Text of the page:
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Every morning around 5 or 6 a.m., 3-4 women start their morning by turning on their round electric stoves, letting them heat up for a few minutes. Large buckets of injera mix are brought out, mixed the night before allowing it to ferment overnight. The mix includes teff, millet, wheat, barley, yeast and water. According to Saadi, depending on the weather here, she adjusts the amount of water and the temperature of water to make the mix more or less viscous. As well, you can see the addition of other flours take away the gluten free element but injera can be made with only teff flour, making it safe for celiacs.

Once the stoves are warmed and ready, the women take about 1.5 cups of mix and pour it in a circle, starting from the outside and working in a clockwise manner. I was told to pour the batter from up high, moving quickly and making sure to fill in any empty spots on the stove. The batter is left to bake for about 1-1.5 minutes, until bubbles appear, and then covered to complete baking. After about another 45 secs – 1 minute, the lid is removed, and injera is slid off the grill to table where it’s left to cool. Very similar to making pancakes or crepes. Now each woman is working 4 stoves at a time. So after 2 rounds of baking, or 8 injera rounds, and once cooled, the injera is packaged and ready to be sold. 17622570_1245100418872917_1400500887_o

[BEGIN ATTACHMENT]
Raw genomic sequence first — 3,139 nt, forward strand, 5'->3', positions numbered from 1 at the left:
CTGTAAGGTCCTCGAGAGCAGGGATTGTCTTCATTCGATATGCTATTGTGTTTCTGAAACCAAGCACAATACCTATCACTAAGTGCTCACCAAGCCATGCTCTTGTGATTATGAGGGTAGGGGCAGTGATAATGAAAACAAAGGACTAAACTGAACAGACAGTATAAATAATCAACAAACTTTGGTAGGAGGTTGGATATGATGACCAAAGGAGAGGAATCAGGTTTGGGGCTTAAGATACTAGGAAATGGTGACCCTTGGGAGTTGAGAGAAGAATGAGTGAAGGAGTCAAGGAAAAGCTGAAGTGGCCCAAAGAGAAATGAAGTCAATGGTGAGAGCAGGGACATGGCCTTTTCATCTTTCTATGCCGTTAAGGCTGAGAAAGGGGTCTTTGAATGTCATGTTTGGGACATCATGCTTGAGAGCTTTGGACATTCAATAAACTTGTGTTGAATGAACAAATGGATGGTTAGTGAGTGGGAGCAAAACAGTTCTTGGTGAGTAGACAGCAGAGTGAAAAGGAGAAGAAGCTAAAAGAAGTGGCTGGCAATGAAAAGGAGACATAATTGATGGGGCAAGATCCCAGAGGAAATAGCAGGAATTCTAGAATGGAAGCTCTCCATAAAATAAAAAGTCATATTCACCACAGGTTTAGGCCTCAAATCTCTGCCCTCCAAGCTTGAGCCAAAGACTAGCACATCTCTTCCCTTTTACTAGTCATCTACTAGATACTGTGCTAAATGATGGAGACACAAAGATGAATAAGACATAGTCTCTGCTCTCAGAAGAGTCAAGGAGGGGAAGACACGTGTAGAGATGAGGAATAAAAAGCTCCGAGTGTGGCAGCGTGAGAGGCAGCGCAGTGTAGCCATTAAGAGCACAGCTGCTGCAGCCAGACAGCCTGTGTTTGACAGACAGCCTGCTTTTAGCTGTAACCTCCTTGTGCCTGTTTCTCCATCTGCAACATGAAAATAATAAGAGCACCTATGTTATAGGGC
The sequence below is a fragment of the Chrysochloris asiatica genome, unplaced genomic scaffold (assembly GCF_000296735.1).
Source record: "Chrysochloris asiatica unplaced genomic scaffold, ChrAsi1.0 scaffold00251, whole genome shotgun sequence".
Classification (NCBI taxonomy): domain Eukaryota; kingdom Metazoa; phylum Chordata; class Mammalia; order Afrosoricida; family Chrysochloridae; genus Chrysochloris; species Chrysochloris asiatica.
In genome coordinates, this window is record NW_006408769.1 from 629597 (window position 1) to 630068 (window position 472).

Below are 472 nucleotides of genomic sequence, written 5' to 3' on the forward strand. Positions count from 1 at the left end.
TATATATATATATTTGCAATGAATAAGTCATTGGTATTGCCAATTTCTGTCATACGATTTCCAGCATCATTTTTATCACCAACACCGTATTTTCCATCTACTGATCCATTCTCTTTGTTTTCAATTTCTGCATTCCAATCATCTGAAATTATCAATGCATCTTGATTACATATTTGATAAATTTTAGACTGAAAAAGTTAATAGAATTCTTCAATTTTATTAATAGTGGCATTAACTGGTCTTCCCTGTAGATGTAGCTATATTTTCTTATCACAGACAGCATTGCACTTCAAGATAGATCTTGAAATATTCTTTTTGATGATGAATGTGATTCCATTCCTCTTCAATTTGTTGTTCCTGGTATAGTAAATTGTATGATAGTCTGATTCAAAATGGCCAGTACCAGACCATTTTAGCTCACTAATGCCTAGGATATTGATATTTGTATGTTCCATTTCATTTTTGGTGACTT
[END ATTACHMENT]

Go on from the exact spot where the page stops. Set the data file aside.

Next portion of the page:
So after watching Saadi making a couple, it was my turn to try. The first few, worked out fairly well but I kept running out of batter before completely filling in the circle. After a few more tries, I figured out the speed and motion and they turned out quite well. I mean, I’m not exactly a pro but practice makes perfect right? 🙂

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With a package of my own injera that I made and tummy full of chai tea, I went home thankful for the one of a kind experience. Saadi and the women that worked there were awesome teachers and I’m so very happy that I went to learn.

If you’re looking to try Ethiopian food, there are a couple of locations in Edmonton that I would recommend.

Langano Skies – (780) 432-3334

9920 82 Ave NW, Edmonton, AB T6E 1Y9

Blue Nile Restaurant – 780) 428-5139

11019 107 Avenue Northwest, Edmonton, AB T5H 3G2

Sources

https://www.exploratorium.edu/cooking/bread/recipe-injera.html

https://ethiopianfood.wordpress.com/2011/11/25/culinary-milestones-an-appetizing-history/

http://www.ancientgrains.com/teff-history-and-origin/